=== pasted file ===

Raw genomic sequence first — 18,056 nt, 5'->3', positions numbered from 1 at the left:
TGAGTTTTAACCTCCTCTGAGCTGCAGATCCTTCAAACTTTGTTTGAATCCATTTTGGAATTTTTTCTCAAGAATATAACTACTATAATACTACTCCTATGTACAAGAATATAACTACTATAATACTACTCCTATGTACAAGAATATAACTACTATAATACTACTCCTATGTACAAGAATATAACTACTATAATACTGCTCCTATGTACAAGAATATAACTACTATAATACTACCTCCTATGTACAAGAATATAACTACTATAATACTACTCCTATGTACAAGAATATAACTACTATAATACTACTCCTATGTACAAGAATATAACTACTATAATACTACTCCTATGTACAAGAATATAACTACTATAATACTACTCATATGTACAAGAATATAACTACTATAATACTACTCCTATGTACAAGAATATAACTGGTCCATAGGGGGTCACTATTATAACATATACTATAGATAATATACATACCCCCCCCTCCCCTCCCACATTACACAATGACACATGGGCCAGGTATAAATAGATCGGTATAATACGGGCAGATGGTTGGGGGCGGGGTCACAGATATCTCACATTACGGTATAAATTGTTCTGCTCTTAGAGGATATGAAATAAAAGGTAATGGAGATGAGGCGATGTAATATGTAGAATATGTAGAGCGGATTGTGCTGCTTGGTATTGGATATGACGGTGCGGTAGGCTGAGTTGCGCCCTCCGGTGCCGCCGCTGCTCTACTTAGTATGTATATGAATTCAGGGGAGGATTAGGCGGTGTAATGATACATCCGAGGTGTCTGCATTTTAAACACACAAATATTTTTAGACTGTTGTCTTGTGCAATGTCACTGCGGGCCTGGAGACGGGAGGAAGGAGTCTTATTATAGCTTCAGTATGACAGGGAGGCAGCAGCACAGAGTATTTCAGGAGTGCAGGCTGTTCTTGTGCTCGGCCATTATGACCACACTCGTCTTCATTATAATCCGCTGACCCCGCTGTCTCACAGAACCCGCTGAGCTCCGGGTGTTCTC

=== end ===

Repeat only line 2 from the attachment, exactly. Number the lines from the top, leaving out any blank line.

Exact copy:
TGAGTTTTAACCTCCTCTGAGCTGCAGATCCTTCAAACTTTGTTTGAATCCATTTTGGAATTTTTTCTCAAGAATATAACTACTATAATACTACTCCTATGTACAAGAATATAACTACTATAATACTACTCCTATGTACAAGAATATAACTACTATAATACTACTCCTATGTACAAGAATATAACTACTATAATACTGCTCCTATGTACAAGAATATAACTACTATAATACTACCTCCTATGTACAAGAATATAACTACTATAATACTACTCCTATGTACAAGAATATAACTACTATAATACTACTCCTATGTACAAGAATATAACTACTATAATACTACTCCTATGTACAAGAATATAACTACTATAATACTACTCATATGTACAAGAATATAACTACTATAATACTACTCCTATGTACAAGAATATAACTGGTCCATAGGGGGTCACTATTATAACATATACTATAGATAATATACATACCCCCCCCTCCCCTCCCACATTACACAATGACACATGGGCCAGGTATAAATAGATCGGTATAATACGGGCAGATGGTTGGGGGCGGGGTCACAGATATCTCACATTACGGTATAAATTGTTCTGCTCTTAGAGGATATGAAATAAAAGGTAATGGAGATGAGGCGATGTAATATGTAGAATATGTAGAGCGGATTGTGCTGCTTGGTATTGGATATGACGGTGCGGTAGGCTGAGTTGCGCCCTCCGGTGCCGCCGCTGCTCTACTTAGTATGTATATGAATTCAGGGGAGGATTAGGCGGTGTAATGATACATCCGAGGTGTCTGCATTTTAAACACACAAATATTTTTAGACTGTTGTCTTGTGCAATGTCACTGCGGGCCTGGAGACGGGAGGAAGGAGTCTTATTATAGCTTCAGTATGACAGGGAGGCAGCAGCACAGAGTATTTCAGGAGTGCAGGCTGTTCTTGTGCTCGGCCATTATGACCACACTCGTCTTCATTATAATCCGCTGACCCCGCTGTCTCACAGAACCCGCTGAGCTCCGGGTGTTCTC